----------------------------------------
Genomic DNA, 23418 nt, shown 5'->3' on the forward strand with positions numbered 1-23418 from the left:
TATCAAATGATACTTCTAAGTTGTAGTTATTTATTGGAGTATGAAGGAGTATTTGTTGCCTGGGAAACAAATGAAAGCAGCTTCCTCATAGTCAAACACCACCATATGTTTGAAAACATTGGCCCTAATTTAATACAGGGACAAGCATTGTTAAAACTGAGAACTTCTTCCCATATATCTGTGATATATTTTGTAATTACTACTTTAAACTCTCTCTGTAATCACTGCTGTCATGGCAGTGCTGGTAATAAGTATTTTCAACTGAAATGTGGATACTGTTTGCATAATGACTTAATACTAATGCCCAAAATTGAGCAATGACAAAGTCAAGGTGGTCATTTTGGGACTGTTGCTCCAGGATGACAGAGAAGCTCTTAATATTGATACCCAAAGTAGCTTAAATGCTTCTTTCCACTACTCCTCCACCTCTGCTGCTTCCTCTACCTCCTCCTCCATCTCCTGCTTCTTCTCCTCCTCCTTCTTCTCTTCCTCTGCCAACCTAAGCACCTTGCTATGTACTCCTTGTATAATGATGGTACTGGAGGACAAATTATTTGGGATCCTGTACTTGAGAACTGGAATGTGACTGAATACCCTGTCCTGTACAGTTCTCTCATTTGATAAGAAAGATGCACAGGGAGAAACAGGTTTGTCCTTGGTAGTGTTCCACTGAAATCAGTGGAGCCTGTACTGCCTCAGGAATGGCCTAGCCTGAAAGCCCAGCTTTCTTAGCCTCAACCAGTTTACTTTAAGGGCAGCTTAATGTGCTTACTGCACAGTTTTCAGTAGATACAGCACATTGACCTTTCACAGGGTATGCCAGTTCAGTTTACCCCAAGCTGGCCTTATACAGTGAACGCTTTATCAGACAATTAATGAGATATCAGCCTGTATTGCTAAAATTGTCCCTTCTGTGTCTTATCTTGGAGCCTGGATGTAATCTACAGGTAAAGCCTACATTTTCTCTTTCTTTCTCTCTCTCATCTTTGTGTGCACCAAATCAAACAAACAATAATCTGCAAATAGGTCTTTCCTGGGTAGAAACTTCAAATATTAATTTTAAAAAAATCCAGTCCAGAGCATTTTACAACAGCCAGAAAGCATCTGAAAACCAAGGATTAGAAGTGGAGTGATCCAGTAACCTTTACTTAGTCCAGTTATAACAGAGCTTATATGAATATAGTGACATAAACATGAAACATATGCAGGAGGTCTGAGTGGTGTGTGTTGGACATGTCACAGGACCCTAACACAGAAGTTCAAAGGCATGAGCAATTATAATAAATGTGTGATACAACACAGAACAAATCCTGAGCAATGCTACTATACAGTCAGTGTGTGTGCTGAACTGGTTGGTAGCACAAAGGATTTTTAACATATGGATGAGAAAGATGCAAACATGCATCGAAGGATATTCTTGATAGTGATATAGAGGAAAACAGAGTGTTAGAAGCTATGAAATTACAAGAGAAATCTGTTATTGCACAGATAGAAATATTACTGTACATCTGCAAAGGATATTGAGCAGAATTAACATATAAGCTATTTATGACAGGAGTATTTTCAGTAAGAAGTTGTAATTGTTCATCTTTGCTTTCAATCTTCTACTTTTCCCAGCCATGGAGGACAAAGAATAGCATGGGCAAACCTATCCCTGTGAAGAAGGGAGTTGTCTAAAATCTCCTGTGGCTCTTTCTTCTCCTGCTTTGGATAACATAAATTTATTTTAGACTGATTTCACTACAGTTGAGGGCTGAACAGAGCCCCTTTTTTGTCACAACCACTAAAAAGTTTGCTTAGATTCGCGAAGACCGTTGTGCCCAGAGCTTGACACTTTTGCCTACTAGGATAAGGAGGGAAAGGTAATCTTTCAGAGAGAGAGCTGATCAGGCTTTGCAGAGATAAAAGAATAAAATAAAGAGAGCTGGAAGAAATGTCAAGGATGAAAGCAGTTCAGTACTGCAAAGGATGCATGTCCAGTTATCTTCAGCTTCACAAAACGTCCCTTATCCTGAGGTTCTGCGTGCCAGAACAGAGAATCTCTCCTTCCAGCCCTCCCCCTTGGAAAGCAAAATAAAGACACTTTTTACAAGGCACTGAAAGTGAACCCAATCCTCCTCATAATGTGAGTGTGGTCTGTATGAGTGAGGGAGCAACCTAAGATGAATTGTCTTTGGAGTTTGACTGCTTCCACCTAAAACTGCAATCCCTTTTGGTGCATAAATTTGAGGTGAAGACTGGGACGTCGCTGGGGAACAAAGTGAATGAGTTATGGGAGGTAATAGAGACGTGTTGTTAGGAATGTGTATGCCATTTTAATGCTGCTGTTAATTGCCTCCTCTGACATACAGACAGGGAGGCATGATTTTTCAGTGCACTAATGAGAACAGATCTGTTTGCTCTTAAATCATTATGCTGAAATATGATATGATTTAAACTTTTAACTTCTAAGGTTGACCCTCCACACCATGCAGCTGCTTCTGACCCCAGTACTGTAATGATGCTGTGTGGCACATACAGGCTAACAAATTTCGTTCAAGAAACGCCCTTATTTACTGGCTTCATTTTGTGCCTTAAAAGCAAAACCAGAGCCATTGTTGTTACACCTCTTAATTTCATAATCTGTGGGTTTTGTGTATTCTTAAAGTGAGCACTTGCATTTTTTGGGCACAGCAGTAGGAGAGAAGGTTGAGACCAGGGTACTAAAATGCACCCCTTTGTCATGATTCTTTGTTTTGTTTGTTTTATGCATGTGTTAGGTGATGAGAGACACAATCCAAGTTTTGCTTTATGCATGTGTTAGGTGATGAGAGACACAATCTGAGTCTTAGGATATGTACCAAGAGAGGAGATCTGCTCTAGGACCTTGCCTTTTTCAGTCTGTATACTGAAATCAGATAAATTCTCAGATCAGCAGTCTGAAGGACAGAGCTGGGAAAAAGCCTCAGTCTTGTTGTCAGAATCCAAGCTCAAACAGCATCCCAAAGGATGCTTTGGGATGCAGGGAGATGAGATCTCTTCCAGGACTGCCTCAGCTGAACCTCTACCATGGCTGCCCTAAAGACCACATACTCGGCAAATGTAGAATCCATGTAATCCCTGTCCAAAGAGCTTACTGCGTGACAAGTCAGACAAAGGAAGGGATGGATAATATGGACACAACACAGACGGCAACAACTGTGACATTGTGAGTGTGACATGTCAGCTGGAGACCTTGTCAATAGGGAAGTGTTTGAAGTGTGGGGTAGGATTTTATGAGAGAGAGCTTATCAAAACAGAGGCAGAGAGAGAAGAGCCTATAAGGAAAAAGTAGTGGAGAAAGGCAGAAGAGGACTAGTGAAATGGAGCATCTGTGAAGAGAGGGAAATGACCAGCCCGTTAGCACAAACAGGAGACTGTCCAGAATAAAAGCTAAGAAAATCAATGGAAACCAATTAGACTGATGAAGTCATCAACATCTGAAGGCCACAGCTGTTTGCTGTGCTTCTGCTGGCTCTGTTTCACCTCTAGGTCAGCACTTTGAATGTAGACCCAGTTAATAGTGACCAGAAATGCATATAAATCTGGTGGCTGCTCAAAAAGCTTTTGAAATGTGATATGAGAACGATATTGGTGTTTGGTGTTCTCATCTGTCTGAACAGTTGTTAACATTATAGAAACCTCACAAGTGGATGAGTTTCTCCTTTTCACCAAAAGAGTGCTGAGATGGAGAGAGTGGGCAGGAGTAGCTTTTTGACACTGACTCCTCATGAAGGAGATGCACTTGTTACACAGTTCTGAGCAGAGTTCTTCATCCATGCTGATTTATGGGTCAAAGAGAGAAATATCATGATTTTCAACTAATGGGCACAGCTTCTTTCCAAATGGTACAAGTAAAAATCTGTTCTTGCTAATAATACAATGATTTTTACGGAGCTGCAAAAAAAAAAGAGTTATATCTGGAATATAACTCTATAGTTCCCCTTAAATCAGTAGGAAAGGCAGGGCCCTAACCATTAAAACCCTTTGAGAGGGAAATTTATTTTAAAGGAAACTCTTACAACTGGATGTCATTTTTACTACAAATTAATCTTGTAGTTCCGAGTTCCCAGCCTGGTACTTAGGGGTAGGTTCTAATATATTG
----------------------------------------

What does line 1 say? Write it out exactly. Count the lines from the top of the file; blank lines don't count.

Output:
Genomic DNA, 23418 nt, shown 5'->3' on the forward strand with positions numbered 1-23418 from the left: